Whole Living Daily

What Grows Together, Goes Together: Tomato and Basil Edition

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With the summer's bounty in full swing, sometimes the biggest challenge of the season is deciding just which ingredients to include in a dish. A great way to navigate your way through a farmer's market is the sage adage: what grows together, goes together. . . or the philosophy of pairing ingredients that grow together in the same region and season. Tomato and basil have always been sweethearts, and after a recent visit to a farm in upstate New York, I discovered the concept of companion planting. The farmer explained why the two were planted next to each other in the garden. Basil's heady fragrance helps repel pests from tomato plants. In honor of this duo, I combined basil, tomato, extra sharp cheddar, and avocado for sandwiches. In a pinch, I wrapped them up in newspaper for the trip home. (And it worked as well as parchment!)

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Comments (7)

  • Newspaper-what a great idea!

  • Awesome blog AND gorgeous sandwiches!!!! They look like they would be the perfect snack for a 5 hour road trip!!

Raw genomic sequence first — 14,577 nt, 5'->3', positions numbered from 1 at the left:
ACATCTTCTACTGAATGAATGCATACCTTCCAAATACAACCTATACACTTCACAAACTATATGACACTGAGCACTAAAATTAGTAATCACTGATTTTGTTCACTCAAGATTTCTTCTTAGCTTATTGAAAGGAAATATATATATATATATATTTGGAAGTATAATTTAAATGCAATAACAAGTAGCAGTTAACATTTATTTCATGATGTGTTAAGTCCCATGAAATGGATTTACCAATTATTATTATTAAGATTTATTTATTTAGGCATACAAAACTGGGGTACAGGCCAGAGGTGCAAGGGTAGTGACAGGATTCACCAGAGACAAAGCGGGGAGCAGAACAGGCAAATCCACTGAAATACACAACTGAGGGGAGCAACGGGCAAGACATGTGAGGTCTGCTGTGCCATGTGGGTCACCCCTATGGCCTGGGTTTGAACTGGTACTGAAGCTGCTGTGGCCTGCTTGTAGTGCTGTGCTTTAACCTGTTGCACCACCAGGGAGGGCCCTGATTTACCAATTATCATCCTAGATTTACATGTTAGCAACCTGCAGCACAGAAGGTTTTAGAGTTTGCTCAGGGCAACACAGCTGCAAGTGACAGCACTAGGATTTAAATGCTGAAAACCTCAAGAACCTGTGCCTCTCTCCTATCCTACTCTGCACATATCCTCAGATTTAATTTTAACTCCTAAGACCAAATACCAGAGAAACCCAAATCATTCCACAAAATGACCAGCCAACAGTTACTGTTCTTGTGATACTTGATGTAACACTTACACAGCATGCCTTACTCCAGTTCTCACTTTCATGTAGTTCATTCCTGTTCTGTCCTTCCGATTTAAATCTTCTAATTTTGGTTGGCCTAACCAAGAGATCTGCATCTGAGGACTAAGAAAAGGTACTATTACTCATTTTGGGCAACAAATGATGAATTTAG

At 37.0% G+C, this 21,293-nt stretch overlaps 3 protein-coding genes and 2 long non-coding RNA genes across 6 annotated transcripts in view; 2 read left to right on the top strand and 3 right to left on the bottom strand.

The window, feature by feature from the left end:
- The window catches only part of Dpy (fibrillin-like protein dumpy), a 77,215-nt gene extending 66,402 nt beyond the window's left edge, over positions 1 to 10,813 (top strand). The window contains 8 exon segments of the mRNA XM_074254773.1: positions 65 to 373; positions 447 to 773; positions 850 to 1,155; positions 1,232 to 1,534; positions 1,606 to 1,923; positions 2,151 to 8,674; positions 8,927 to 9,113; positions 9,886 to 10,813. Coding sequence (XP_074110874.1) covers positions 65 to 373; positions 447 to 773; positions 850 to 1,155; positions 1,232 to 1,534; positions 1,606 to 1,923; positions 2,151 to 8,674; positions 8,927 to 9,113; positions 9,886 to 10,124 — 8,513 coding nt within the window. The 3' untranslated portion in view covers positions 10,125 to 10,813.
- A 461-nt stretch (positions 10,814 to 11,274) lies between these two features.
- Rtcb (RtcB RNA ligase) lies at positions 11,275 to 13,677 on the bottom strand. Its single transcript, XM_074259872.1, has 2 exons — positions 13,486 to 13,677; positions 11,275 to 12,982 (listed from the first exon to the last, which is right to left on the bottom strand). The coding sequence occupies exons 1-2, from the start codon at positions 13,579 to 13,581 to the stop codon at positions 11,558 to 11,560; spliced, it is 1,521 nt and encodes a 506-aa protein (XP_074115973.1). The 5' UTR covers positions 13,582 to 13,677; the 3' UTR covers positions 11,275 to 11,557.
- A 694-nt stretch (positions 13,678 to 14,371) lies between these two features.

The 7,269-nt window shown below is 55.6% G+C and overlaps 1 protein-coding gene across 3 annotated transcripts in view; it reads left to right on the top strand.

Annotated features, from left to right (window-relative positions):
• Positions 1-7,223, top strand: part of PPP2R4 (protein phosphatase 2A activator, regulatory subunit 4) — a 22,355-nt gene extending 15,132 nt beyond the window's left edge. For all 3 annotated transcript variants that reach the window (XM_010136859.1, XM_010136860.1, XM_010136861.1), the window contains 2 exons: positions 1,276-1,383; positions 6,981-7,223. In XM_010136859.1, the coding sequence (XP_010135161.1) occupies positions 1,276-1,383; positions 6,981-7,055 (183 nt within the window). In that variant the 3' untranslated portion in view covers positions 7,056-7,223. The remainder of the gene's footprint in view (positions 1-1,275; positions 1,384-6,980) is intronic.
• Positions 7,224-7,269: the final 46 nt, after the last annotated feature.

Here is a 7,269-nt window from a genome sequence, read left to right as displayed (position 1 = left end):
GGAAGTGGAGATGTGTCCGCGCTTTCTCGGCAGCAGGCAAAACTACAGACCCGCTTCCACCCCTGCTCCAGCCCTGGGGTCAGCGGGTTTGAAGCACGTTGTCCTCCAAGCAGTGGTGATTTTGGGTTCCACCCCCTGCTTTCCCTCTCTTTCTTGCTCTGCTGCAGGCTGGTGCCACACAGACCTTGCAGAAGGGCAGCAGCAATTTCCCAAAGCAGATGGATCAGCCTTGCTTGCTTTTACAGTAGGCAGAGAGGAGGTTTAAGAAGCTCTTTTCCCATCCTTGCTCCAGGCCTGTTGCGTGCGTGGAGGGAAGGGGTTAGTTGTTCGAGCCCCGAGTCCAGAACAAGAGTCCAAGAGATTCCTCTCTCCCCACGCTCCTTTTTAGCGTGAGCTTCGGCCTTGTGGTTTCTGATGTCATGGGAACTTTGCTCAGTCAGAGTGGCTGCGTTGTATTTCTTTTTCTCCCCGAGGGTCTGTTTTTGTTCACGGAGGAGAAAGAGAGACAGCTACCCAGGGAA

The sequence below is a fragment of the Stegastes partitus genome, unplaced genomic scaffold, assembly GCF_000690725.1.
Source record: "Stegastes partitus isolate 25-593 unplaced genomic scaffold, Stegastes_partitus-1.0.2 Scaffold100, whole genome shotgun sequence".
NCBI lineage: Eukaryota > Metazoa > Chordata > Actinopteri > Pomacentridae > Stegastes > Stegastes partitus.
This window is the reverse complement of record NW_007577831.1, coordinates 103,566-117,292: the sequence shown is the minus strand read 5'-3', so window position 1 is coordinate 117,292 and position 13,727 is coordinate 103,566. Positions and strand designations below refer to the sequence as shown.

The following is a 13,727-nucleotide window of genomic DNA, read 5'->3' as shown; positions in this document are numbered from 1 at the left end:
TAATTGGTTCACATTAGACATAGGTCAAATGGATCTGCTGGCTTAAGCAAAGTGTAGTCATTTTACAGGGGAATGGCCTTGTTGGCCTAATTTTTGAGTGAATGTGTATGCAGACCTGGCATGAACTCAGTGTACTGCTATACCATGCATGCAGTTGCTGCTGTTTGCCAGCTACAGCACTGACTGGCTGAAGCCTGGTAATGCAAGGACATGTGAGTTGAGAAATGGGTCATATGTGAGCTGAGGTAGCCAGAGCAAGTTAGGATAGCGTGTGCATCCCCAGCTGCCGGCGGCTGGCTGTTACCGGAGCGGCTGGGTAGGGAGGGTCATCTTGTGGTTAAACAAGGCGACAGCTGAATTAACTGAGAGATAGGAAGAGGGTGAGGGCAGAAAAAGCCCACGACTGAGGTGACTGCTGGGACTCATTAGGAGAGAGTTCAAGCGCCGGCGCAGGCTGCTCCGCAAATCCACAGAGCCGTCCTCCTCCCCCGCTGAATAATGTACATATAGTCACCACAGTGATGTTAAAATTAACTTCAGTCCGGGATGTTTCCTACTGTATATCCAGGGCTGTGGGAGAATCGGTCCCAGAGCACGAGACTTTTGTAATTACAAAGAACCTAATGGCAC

• i don't think newsprint would be a good idea to wrap a sandwich in. the ink is always transferring to my hands when i'm reading. I can only imagine how newspaper ink would absorb to a tomato, or rub off on the bread.... and then i would ingest it? i don't think so. i think everyone should stick with parchment, especially if you're thinking about wrapping sandwiches for little kids.

  • Author Comment:

    At the time, I decided to wrap up the sandwiches in newspaper because it was really the only thing around, and I had romantic visions of fish and chips nestled in newspaper-lined baskets in England. But your comment has inspired some research into the general safety of newsprint. As it turns out, newspaper ink used to contain lead. The EPA banned it as an ingredient in ink in 1985. I looked into what type of ink The New York Times uses for its Sunday Book Review section (my wrapping paper), and I could only find this reference which stated that it uses a soy-based ink as well as other types. Interestingly, The New York Times is permitted as mulch on certified organic farms. I agree, I would not have wrapped sandwiches for small children, but for our group of adults, it worked well . . . and the sandwiches didn't taste like the newspaper.

  • I love the newspaper idea - totally charming and thanks to your research I know to stick to the Times book review!

  • Another benefit of using newpaper for wrapping foods: An unread newspaper is virtually sterile (germs do not survive the printing process).

  • [...] taste good together. It’s an idea that’s commonly tossed around on foodie websites as advice to aspiring cooks. Wine aficionados love to use it to help them chose which wine to pair with a [...]

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